Here we report the rapid and efficient identification of SARS-CoV-2 neutralizing antibodies achieved by high-throughput single-cell RNA and VDJ sequencing of antigen-binding B cells from convalescent COVID-19 patients.
Over 8,500 antigen-binding B cell clonotypes expressing IgG1 antibodies were identified from 60 convalescent patients. In total, we identified 14 potent neutralizing mAbs, among which the most potent mAb, BD-368-2, exhibited an IC50 of 1.2 ng/mL and 15 ng/mL against pseudotyped and authentic SARS-CoV-2.
Additionally, in vivo experiments confirmed that BD-368-2 could provide strong therapeutic efficacy and prophylactic protection against SARS-CoV-2, using the hACE2 transgenic mice model (Bao et al., 2020; Yang et al., 2007; McCray et al., 2007).
Further, we solved the Cryo-EM structure of one neutralizing mAb, BD-23, in complex with the SARS-CoV-2 spike ectodomain trimer and showed that its epitope overlaps with the RBD/ACE2 binding motif.
Moreover, based on the high conservation between SARS-CoV-2 and SARS-CoV, we demonstrated that potent neutralizing mAbs against SARS-CoV-2 could be directly chosen from the large antigen-binding clonotype library, utilizing the CDR3H structure’s similarity to that of SARS-CoV neutralizing antibody m396 (Prabakaran et al., 2006; Zhu et al., 2007).
Overall, we showed that high-throughput single-cell sequencing could lead to the identification of highly potent neutralizing mAbs that have strong therapeutic and prophylactic efficacy, which could greatly assist in the intervention of prevailing and emerging infectious diseases, such as COVID-19.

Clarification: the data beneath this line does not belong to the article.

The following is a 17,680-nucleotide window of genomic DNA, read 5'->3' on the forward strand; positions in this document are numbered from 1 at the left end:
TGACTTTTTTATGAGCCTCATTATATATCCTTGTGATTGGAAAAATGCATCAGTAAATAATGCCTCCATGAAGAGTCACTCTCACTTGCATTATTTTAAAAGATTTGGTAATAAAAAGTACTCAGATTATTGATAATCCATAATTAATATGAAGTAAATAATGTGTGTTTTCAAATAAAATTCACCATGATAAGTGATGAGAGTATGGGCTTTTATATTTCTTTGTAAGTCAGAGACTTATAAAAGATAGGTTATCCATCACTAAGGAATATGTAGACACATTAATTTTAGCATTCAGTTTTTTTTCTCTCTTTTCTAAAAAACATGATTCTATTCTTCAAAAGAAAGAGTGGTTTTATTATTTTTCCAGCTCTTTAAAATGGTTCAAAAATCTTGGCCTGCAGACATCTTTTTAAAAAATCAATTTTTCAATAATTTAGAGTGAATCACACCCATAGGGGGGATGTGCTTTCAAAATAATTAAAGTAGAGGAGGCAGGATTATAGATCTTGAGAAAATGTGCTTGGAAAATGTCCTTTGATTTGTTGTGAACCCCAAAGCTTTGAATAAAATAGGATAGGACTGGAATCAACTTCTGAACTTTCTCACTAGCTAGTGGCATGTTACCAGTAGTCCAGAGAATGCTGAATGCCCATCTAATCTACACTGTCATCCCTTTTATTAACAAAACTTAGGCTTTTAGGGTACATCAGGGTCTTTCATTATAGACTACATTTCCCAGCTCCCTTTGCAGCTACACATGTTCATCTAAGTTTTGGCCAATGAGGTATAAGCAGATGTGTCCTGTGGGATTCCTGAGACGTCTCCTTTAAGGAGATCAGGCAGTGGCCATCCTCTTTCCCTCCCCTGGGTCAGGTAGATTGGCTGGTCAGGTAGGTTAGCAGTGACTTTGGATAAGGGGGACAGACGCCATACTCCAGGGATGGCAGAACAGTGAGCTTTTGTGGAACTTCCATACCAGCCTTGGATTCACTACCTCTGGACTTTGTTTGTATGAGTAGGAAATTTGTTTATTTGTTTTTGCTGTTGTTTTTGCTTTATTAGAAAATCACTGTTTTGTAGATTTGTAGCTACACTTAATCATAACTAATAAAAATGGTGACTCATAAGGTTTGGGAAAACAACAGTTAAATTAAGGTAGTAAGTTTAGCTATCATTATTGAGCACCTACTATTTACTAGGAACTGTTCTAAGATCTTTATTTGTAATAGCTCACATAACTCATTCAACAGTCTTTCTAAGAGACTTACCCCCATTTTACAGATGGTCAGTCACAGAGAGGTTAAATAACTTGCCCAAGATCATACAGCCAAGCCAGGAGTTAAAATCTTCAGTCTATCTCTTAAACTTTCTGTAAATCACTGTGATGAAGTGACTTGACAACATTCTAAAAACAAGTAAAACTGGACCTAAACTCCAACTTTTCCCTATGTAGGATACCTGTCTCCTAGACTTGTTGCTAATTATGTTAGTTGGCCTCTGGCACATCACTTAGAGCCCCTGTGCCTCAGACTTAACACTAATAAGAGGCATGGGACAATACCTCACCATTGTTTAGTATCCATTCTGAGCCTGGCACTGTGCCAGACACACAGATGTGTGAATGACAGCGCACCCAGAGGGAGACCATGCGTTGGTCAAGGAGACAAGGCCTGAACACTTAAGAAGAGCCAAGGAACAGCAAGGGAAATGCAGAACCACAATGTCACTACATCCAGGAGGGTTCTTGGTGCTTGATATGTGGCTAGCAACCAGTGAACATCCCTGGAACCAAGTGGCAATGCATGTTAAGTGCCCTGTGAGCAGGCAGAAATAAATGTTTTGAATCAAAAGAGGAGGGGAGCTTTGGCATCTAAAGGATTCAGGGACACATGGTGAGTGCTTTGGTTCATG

High-throughput sequencing of single B cells from convalescent patients
Unlike traditional methodologies, large-scale data obtained from high-throughput scVDJ-seq enabled us to examine B cell clonotype enrichment prior to in vitro antibody expression (Goldstein et al., 2019; Croote et al., 2018).
B cells that share an identical CDR3 region for both heavy- and light chains were grouped into the same clonotypes, and their enrichment was calculated based on the number of cells observed for the clonotype.
Since antigen-activated B cells would go through clonal selection and expansion from pre-existing naive and memory B cells (Murugan et al., 2018; Seifert and Kuppers, 2016), we hypothesized that enriched B cell clonotypes would more likely yield high-affinity SARS-CoV-2 binding and neutralizing antibodies.
To exploit this hypothesis, we first collected peripheral blood mononuclear cells (PBMCs) and isolated the B cells from 12 COVID-19 convalescent patients from Beijing Youan Hospital (Table S1). We performed scRNA and scVDJ sequencing on the freshly isolated B cells or CD27+ memory B cell subsets using 10X Chromium 5’ mRNA and VDJ sequencing